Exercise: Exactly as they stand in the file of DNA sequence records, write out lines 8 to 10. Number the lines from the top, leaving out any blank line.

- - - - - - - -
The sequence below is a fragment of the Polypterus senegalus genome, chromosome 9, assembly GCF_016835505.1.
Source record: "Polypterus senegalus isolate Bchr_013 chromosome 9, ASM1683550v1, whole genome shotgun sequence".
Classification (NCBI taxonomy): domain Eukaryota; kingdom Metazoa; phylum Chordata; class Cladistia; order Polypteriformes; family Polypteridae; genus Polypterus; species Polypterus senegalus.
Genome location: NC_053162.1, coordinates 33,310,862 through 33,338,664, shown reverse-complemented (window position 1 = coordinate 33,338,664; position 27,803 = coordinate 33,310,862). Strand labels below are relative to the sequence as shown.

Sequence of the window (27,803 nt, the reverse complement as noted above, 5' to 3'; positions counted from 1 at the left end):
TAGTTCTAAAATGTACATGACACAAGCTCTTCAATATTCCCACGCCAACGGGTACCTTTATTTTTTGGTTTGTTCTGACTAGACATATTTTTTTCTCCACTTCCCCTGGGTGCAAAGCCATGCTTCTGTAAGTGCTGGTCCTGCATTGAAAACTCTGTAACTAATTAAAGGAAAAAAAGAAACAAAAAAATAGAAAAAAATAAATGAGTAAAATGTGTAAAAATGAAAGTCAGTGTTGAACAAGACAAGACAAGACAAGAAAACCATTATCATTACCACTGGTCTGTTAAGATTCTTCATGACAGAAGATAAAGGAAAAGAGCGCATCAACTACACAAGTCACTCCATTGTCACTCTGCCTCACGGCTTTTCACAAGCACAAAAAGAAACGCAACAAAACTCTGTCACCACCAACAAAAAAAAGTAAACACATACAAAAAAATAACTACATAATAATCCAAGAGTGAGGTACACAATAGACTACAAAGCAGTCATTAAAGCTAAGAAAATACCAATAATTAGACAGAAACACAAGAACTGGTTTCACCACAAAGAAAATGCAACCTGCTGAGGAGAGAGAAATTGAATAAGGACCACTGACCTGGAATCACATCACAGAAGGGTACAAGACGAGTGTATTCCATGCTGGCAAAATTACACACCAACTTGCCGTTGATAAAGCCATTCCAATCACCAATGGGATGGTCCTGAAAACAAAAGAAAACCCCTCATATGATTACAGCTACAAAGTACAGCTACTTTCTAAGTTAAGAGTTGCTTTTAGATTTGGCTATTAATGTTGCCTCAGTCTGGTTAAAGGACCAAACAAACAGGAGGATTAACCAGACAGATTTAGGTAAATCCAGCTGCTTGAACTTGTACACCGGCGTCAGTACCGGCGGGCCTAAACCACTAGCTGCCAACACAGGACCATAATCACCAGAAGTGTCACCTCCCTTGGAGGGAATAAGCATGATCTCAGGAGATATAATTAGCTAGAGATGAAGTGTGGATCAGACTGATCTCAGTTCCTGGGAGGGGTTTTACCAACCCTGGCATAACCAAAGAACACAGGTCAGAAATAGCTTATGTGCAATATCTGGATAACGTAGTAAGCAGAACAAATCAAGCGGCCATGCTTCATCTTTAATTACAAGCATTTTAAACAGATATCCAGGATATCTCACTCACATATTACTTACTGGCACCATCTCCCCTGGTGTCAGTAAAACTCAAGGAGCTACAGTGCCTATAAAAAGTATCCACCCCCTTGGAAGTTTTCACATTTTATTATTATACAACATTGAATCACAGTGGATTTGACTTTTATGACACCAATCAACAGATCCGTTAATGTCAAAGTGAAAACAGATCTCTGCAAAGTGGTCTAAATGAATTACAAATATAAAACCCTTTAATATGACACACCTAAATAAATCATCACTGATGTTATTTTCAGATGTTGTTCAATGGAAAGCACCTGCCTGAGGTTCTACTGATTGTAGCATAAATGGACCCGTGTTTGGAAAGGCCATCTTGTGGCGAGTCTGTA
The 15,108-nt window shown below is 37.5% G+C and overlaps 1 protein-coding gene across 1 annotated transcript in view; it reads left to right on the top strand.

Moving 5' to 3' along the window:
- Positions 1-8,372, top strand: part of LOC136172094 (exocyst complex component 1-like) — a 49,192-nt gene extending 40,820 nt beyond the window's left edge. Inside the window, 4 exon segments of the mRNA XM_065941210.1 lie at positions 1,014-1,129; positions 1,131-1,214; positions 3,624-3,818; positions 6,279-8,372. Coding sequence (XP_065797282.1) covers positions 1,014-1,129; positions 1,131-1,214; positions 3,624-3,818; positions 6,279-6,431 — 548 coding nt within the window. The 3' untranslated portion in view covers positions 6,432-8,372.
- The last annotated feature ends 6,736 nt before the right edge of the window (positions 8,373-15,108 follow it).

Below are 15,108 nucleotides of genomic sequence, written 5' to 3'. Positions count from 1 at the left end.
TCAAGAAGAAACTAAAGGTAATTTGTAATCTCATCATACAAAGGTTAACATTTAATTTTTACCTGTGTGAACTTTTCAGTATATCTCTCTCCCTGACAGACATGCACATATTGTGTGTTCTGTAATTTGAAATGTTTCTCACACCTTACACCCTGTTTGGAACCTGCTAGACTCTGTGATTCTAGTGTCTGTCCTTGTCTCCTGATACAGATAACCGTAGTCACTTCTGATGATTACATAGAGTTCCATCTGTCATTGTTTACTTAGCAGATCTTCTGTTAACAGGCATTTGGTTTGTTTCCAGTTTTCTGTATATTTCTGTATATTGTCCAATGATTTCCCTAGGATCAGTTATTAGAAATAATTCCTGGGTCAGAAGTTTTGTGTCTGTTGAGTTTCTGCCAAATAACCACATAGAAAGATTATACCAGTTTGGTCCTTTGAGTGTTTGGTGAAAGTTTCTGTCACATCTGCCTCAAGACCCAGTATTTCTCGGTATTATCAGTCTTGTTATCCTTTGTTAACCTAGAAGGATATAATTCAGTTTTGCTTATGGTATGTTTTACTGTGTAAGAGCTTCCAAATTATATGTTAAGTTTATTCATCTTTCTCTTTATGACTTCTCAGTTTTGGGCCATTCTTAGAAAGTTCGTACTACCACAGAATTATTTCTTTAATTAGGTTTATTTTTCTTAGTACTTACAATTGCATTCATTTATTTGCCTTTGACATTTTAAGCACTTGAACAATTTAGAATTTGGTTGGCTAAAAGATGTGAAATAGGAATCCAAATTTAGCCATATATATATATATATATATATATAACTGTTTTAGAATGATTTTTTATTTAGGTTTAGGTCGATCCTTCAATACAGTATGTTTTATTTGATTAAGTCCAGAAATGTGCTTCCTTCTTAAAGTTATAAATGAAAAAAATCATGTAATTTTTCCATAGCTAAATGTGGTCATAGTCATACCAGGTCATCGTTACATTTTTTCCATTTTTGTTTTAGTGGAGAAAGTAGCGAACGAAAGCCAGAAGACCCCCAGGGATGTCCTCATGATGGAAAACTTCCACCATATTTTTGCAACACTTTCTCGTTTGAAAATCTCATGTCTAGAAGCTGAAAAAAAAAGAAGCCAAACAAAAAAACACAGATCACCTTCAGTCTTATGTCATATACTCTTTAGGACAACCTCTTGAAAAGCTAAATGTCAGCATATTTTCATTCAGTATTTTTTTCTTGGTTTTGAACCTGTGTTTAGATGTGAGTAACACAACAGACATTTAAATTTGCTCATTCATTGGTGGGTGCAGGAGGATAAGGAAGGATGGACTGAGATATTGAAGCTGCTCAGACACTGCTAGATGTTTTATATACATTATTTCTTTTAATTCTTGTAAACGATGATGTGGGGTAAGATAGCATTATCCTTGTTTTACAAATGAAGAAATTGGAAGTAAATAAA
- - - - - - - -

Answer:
Moving 5' to 3' along the window:
- Positions 1-8,372, top strand: part of LOC136172094 (exocyst complex component 1-like) — a 49,192-nt gene extending 40,820 nt beyond the window's left edge. Inside the window, 4 exon segments of the mRNA XM_065941210.1 lie at positions 1,014-1,129; positions 1,131-1,214; positions 3,624-3,818; positions 6,279-8,372. Coding sequence (XP_065797282.1) covers positions 1,014-1,129; positions 1,131-1,214; positions 3,624-3,818; positions 6,279-6,431 — 548 coding nt within the window. The 3' untranslated portion in view covers positions 6,432-8,372.
- The last annotated feature ends 6,736 nt before the right edge of the window (positions 8,373-15,108 follow it).